• Solar-Panel Makers Said to Plan China Trade Complaint. Solar manufacturers including the U.S. unit of SolarWorld AG (SWV) are preparing a trade complaint against imports from China, as they seek help from President Barack Obama to counter subsidies to their competitors, according to people familiar with the matter. The case, which would be filed at the Department of Commerce and the U.S. International Trade Commission in Washington, would be one of the largest targeting China, with political implications as both nations race to develop clean- energy technologies. The companies argue that China’s subsidies to solar companies violate global trade rules and provide those manufacturers with an unfair advantage, according to the people, who spoke on condition of anonymity because no complaint has yet been filed.
  • Morgan Stanley Cuts 2012 Brent Forecast to $100 from $130. Morgan Stanley said Brent oil will average $100 next year, down from a previous projection of $130, because of increasing supply and a weaker demand outlook. Production capacity in the Organization of Petroleum Exporting Countries will climb almost 800,000 barrels a day in 2012, led by the return of Libyan fields, Morgan Stanley analysts led by New York-based Hussein Allidina said in a report today. Non-OPEC output will rise 225,000 barrels. Slowing global economic growth will result in reducing demand growth, the analysts said. Consumption will advance 600,000 barrels a day in 2012, down from a 950,000 gain this year and 2.7 million barrel advance in 2010. Brent oil for November settlement fell $3.33, or 3.1 percent, to end the session at $103.81 a barrel on the London- based ICE Futures Europe exchange today.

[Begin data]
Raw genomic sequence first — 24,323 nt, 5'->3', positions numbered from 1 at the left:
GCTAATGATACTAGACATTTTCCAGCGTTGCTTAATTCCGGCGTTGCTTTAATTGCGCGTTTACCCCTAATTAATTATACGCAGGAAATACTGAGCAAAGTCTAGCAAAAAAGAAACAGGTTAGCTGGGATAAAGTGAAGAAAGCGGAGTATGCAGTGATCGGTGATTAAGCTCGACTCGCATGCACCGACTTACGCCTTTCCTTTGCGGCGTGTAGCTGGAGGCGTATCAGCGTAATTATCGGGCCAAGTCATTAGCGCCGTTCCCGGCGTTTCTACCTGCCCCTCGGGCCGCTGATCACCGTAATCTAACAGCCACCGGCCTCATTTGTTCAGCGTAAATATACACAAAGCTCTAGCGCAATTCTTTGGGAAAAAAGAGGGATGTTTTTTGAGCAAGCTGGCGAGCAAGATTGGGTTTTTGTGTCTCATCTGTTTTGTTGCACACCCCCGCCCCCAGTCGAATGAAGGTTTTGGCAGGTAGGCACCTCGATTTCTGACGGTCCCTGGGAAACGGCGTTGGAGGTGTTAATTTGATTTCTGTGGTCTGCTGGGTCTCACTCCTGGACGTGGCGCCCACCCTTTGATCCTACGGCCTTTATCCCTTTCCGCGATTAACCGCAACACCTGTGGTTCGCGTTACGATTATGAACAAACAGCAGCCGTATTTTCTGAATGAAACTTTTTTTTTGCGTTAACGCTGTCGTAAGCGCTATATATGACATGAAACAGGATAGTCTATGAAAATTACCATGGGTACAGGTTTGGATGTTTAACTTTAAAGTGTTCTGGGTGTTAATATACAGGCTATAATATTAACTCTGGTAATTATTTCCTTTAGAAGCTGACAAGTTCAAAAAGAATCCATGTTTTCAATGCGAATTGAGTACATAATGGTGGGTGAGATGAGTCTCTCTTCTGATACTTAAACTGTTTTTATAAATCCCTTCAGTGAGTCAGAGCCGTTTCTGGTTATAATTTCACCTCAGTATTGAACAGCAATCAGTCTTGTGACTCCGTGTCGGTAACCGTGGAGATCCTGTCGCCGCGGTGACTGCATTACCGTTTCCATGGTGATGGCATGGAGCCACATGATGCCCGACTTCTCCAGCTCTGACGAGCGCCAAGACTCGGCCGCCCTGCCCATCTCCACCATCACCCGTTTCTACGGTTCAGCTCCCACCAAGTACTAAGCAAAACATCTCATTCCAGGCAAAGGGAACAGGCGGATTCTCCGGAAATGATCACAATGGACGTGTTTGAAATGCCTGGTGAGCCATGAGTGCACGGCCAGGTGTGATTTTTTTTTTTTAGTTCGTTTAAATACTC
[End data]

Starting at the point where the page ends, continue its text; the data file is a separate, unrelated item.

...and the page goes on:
• AMD(AMD) Cuts Q3 Sales Forecast; Shares Slump. Advanced Micro Devices Inc. (AMD), the second-largest maker of processors for personal computers, cut its forecasts for third-quarter sales and profitability, citing manufacturing glitches. Shares dropped as much as 11 percent.
  • Commodities Head for Biggest Quarterly Drop Since 2008 on Economy's Woes. Commodities fell, heading for the biggest quarterly slump since 2008, as Europe’s sovereign-debt crisis threatened to derail the global economy, slashing raw- material demand. The Standard & Poor’s GSCI index of 24 raw materials slid 2.7 percent to settle at 603.55 at 3:46 p.m. New York time. Since June 30, the gauge has slumped 9.8 percent, the most since the last quarter of 2008 during the most-severe recession since the 1930s. Copper closed at the lowest price in 13 months, and crude oil fell almost 4 percent.
Wall Street Journal:
  • H-P(HPQ) Banker In Defense Move. Hewlett-Packard Co. has hired Goldman Sachs Group Inc. to help the company defend itself against possible activist investors who could push for change at H-P, people familiar with the matter said.